Research commissioned by Virgin Media reveals that fans believe they are getting a raw deal from this situation. More than three quarters of those surveyed believe that they pay too much to watch live football.
Put simply, football is fast becoming out of reach for fans in the very country which gave the world the beautiful game. The problem is the way the Premier League sells the TV rights exclusively, most recently to Sky and BT.
Economics would usually dictate that two competitors going head to head would work to the benefit of consumers. That doesn’t seem to have been the case in the battle for the exclusive rights to broadcast live Premier League football.
The Premier League doesn’t allow all the football games to be broadcast live on TV. This means that UK fans are unable to watch all the games. And the price of the TV rights has skyrocketed, which ultimately hits the pockets of fans.
In the last auction, held in February for three years’ worth of TV rights, only 168 live games per season were up for grabs in the UK out of 380 games played in total. Sky forked out £4.2bn for 126 games per season and BT scooped up the remaining 42 games for £960m. In the US, meanwhile, all 380 games are available to watch. This means that football fans living in the States can enjoy more live Premier League football on TV than those in the UK.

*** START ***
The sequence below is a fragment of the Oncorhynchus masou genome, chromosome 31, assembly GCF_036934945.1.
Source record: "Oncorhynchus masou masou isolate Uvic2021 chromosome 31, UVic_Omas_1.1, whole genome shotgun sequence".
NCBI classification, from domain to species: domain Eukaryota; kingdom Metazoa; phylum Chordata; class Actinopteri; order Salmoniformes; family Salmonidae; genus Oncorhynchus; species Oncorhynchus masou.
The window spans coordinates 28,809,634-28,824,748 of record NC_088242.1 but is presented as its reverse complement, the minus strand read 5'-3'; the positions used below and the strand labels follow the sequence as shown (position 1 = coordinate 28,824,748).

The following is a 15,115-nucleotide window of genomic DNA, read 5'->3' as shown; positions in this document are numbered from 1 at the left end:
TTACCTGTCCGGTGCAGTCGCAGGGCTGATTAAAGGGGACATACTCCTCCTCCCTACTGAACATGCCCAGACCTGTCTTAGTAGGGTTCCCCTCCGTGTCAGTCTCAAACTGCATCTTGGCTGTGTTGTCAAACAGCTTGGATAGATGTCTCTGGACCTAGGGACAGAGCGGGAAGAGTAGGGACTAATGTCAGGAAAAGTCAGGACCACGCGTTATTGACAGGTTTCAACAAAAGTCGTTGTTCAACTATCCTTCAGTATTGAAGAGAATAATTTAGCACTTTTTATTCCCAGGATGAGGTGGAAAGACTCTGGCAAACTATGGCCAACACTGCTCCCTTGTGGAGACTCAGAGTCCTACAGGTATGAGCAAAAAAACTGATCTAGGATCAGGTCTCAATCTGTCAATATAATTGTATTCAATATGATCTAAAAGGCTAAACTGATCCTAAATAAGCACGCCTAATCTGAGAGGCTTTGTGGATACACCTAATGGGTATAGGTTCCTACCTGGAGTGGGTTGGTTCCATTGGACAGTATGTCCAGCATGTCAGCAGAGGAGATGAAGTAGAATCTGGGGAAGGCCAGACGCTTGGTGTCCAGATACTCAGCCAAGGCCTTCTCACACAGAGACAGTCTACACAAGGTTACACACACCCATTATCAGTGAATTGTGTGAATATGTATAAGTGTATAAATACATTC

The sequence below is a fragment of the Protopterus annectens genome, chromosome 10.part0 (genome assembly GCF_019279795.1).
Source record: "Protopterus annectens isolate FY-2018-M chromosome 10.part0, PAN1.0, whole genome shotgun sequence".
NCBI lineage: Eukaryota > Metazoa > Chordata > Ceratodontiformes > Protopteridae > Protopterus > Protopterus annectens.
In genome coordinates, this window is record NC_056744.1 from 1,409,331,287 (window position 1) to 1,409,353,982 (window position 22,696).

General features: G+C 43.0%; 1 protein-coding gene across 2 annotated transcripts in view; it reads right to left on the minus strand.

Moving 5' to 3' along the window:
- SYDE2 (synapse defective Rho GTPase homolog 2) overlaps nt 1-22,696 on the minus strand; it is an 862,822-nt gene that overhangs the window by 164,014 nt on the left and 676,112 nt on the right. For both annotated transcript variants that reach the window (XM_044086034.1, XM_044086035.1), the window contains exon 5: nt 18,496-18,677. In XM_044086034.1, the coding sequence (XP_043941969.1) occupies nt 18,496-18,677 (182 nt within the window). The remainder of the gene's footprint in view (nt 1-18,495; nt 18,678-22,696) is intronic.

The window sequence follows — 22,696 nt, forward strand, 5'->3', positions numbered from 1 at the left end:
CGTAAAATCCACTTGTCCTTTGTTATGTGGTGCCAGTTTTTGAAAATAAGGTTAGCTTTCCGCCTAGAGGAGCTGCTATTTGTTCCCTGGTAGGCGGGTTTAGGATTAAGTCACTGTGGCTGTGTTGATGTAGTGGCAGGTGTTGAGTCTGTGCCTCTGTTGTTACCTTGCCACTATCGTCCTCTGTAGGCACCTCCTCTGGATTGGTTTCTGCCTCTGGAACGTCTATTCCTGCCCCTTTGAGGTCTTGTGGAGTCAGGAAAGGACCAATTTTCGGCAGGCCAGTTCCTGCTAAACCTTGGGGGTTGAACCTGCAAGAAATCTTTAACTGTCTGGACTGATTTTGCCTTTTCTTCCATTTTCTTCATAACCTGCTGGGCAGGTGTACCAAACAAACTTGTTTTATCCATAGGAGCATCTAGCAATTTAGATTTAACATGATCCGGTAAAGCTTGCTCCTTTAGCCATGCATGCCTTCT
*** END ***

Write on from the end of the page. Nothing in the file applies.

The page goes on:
Furthermore, these games were won on an exclusive basis, meaning that fans either have to buy BT and Sky packages separately, or subscribe to a Virgin Media bundle.
Just look at the facts: in 2006, £1.7bn bought three seasons of live football for fans to watch. Earlier this year, Sky and BT signed up to pay £1.7bn for just one year’s worth of football on TV. At this rate, football will soon be out of reach for all but the privileged few.
Like me, you are probably wondering if there is a better deal for football fans. There is.
At Virgin Media, we’re proud to be the only place that fans can watch all the games that are broadcast. But because we buy the rights from BT and Sky, the eye-popping sums paid mean that, in the end, it’s the consumer who foots the bill.
It has been one year since media watchdog Ofcom acted on our complaint and launched its investigation into the way the Premier League auctions exclusive rights to broadcast live football on TV.
We are convinced there has to be a better way for football, for fans and for business. It’s now time for Ofcom to hold a red card to the Premier League and the way it sells TV football.